The tournament has been played on Daniel Island since moving from Hilton Head Island in 2001. It has seen past champions such as Serena and Venus Williams, Caroline Wozniacki, Justine Henin and Chris Evert.
The sponsorship includes national TV advertising during the tournament, naming rights to the stadium, signage around the tournament and the opportunity to have vehicle displays and test drives for attendees, documents show. Hospitality venues and box seats are also available to the sponsor for entertaining clients and staff during the tournament.
The value of the tournament sponsorship was not disclosed by fundraisers, Commerce officials or tournament organizers.
The tournament averages 90,000 attendees each year and reaches more than 10 million TV viewers worldwide, according to a news release announcing the sponsorship change.
Family Circle magazine was the sponsor of the Family Circle Cup since its beginning in 1973, making it the longest-running title sponsor in professional tennis. The magazine did not return requests for comment by press time. The tournament will continue to be owned and operated by Charleston Tennis LLC, a subsidiary of Meredith Corp., the Des Moines, Iowa-based national media group that publishes Family Circle magazine.
Lex Kerssemakers, president and CEO of Volvo Car USA, said in a statement that the sponsorship “is an ideal way for us to leverage our presence in the community.”
Volvo Car Open — Fundraising
Fundraising for the sponsorship is ongoing.
Companies and agencies across the state are being asked to pay anywhere from $3,000 to at least $50,000 to fund The Palmetto Club, which Hitt said is essentially “an event inside of an event” at the Volvo Car Open.
The Palmetto Club will be inside a 3,600-square-foot, private tent that will be on site at the tournament from today through Sunday. Attendees will have access to food and drinks, an outdoor lounge area large enough for 100 people, parking and entertainment. It is designed to bring business leaders, site consultants and Volvo executives under one roof.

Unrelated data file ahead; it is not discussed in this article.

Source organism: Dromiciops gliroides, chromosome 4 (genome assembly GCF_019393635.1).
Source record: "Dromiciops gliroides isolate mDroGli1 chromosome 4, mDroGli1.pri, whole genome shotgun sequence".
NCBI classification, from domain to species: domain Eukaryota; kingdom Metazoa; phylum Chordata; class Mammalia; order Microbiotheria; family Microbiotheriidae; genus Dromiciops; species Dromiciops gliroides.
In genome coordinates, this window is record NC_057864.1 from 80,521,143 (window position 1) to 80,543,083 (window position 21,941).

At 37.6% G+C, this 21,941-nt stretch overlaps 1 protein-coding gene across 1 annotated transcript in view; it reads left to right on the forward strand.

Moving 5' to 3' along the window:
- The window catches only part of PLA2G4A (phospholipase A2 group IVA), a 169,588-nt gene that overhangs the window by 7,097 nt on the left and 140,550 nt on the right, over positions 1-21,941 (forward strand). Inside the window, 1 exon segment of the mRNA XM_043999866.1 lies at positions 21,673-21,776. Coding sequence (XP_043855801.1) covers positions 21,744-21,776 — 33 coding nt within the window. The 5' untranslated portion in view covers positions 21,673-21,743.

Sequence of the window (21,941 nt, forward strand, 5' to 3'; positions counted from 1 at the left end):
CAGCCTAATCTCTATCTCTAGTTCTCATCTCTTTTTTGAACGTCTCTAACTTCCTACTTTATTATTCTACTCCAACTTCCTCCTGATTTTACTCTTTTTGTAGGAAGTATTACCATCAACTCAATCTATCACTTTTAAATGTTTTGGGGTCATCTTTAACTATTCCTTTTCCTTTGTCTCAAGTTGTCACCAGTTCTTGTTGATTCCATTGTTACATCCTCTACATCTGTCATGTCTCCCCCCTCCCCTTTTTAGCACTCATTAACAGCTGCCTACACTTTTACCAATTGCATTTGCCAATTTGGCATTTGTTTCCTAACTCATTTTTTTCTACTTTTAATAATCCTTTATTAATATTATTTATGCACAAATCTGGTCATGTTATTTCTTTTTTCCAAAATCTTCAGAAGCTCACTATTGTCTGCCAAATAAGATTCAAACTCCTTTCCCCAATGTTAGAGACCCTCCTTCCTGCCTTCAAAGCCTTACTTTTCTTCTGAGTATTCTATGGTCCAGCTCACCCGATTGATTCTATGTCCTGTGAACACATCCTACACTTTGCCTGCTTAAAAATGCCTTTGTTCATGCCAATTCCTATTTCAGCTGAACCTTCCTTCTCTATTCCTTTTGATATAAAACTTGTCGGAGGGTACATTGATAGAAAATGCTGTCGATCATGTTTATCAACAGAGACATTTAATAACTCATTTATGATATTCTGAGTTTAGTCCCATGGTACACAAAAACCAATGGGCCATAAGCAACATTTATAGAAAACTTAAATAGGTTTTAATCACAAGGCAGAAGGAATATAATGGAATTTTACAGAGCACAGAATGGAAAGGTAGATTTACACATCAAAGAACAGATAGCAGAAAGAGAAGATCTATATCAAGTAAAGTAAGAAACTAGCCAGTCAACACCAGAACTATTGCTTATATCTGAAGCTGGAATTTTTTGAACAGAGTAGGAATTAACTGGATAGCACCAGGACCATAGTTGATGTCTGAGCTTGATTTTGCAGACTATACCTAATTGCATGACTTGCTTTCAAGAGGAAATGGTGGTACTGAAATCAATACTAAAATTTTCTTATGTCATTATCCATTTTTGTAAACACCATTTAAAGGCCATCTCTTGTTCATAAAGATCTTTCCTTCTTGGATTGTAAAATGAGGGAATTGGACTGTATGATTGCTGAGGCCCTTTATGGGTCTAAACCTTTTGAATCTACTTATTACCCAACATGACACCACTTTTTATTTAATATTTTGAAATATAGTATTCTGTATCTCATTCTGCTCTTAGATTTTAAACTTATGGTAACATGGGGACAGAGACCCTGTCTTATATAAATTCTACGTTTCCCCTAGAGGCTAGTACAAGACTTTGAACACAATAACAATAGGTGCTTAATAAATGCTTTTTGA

The profit from that four-day event will be used to cover the event itself, as well as Volvo’s sponsorship this year, according to Darin MacDonald, who was hired in August to sell the sponsorships. He began selling late last year, after the event concept was designed.
Mostly $10,000, $25,000 or $50,000 sponsorships are being sought, said MacDonald, the events vice president for Love Golf Management, an event planning company.
MacDonald said the concept is to create “a social setting were business could be discussed, but at the same time, it would be a very relaxed atmosphere with access to the tournament and other activities” such as harbor cruises, live music at the tournament or tickets to watch matches. He expects around 125 attendees at the event each day.
Hitt declined to share how much money has been raised for The Palmetto Club event — and therefore for the tournament sponsorship — nor how much needs to be raised to cover the sponsorship. He said no taxpayer dollars or incentive funds are used for the sponsorship.
“We have worked with companies in the private sector to help us offset that cost,” Hitt said. “That effort has been ongoing for many, many months.”
MacDonald worked with Hitt, formerly of BMW Manufacturing Co., to create the BMW Charity Pro-Am celebrity golf tournament in Greenville in 2001. Now in its 15th year, that tournament raises money for area nonprofits, showcases BMW’s impact in the Upstate and brings money into the region each year. MacDonald said both The Palmetto Club and tournament sponsorship will similarly bring money into the Lowcountry and support Volvo’s growth in the region.
Those who have sponsored the event thus far “see the vision,” he said, and those who declined for this year have said that requests came too late because annual budgets were already finished.
MacDonald, who has talked with more than 100 companies so far, expects the first year to be small, similar to the BMW Pro-Am’s start, and then grow as Volvo’s presence increases in the Lowcountry. The fundraising process will repeat for the next two years of Volvo’s three-year sponsorship deal.